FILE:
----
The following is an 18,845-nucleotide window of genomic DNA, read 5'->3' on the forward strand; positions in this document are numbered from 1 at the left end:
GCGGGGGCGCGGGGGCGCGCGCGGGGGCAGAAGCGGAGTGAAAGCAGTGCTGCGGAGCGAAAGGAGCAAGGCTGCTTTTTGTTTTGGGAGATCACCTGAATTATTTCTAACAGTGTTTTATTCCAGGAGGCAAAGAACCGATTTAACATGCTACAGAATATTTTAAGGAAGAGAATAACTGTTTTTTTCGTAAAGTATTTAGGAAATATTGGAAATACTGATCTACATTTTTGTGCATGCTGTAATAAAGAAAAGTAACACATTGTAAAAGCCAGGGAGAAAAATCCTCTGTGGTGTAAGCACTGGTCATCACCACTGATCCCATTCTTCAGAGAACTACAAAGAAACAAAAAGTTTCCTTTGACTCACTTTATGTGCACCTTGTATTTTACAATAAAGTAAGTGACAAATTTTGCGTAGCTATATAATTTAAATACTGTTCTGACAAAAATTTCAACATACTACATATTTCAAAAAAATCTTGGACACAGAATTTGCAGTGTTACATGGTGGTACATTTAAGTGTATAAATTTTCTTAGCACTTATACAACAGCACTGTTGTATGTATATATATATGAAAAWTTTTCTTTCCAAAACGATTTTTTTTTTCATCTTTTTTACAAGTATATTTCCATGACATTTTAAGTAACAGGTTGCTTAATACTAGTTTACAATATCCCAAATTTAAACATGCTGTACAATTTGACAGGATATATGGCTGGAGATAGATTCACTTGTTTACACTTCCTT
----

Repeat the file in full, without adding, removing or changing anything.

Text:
The following is an 18,845-nucleotide window of genomic DNA, read 5'->3' on the forward strand; positions in this document are numbered from 1 at the left end:
GCGGGGGCGCGGGGGCGCGCGCGGGGGCAGAAGCGGAGTGAAAGCAGTGCTGCGGAGCGAAAGGAGCAAGGCTGCTTTTTGTTTTGGGAGATCACCTGAATTATTTCTAACAGTGTTTTATTCCAGGAGGCAAAGAACCGATTTAACATGCTACAGAATATTTTAAGGAAGAGAATAACTGTTTTTTTCGTAAAGTATTTAGGAAATATTGGAAATACTGATCTACATTTTTGTGCATGCTGTAATAAAGAAAAGTAACACATTGTAAAAGCCAGGGAGAAAAATCCTCTGTGGTGTAAGCACTGGTCATCACCACTGATCCCATTCTTCAGAGAACTACAAAGAAACAAAAAGTTTCCTTTGACTCACTTTATGTGCACCTTGTATTTTACAATAAAGTAAGTGACAAATTTTGCGTAGCTATATAATTTAAATACTGTTCTGACAAAAATTTCAACATACTACATATTTCAAAAAAATCTTGGACACAGAATTTGCAGTGTTACATGGTGGTACATTTAAGTGTATAAATTTTCTTAGCACTTATACAACAGCACTGTTGTATGTATATATATATGAAAAWTTTTCTTTCCAAAACGATTTTTTTTTTCATCTTTTTTACAAGTATATTTCCATGACATTTTAAGTAACAGGTTGCTTAATACTAGTTTACAATATCCCAAATTTAAACATGCTGTACAATTTGACAGGATATATGGCTGGAGATAGATTCACTTGTTTACACTTCCTT